The Midcontinent Independent System Operator and the Organization of MISO States recently released the results of the tenth annual OMS-MISO survey, which reflect market actions such as delayed retirements and capacity additions resulting in 1.5 gigawatts of residual capacity for Planning Year 2024/25.
But without continuation of such actions, a capacity deficit of 2.1 GW is projected for the summer of 2025/26 which grows in subsequent years, the survey results show.
OMS is the regional state committee for the MISO region representing regulatory entities in 15 states and Manitoba, Canada.
OMS and MISO conduct the annual, voluntary survey to assess available resource capacity to serve projected load over the next five years (i.e., 2024 through 2028).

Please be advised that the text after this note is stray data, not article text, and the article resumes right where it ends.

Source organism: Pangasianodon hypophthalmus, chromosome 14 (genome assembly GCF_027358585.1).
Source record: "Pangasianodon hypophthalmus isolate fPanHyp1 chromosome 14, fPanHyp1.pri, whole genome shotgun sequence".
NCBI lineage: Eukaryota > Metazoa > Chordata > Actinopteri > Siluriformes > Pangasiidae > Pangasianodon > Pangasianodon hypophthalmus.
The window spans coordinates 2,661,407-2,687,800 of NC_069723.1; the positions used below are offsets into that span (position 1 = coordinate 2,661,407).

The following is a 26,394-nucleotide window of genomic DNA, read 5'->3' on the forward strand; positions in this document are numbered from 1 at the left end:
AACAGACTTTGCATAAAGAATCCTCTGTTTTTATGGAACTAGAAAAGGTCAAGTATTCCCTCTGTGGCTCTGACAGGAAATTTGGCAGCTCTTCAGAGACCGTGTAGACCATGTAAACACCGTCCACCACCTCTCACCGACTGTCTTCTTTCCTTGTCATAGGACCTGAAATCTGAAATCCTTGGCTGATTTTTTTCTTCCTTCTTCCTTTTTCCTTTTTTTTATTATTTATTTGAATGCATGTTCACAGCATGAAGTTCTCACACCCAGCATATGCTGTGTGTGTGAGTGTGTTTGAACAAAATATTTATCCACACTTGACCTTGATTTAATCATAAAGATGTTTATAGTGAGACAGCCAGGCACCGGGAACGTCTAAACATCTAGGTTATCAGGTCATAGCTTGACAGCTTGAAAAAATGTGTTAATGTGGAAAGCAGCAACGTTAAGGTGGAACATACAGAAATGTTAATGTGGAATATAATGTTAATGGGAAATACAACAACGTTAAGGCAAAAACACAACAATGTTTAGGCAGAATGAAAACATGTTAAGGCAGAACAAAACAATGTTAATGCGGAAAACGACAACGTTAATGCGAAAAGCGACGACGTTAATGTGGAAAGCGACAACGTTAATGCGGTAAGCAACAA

The results align with MISO’s resource adequacy process and were measured by a generating unit’s availability, also known as seasonal accredited capacity. MISO uses this survey along with other information to create a holistic picture of the near and long-term outlook of the grid.
This is the first time the survey incorporated MISO’s new seasonal resource adequacy construct. The results reflect the market responses expressed in MISO’s 2023 Planning Resource Auction, including delayed retirements and making additional existing capacity available to the region. These actions may not be repeatable in the future, and resource accreditation will continue to evolve based on performance during high-risk periods.
The latest survey indicates that non-summer seasons indicate sufficient, yet declining capacity over the survey horizon.
The North/Central subregion shows potential capacity deficits starting in the summer of Planning Year 2025/26, while the South subregion shows increasing tightness and a potential deficit starting in winter 2027/28.
Demand growth is projected to continue for five years across all four seasons at 0.8 GW or 0.68% per year on average.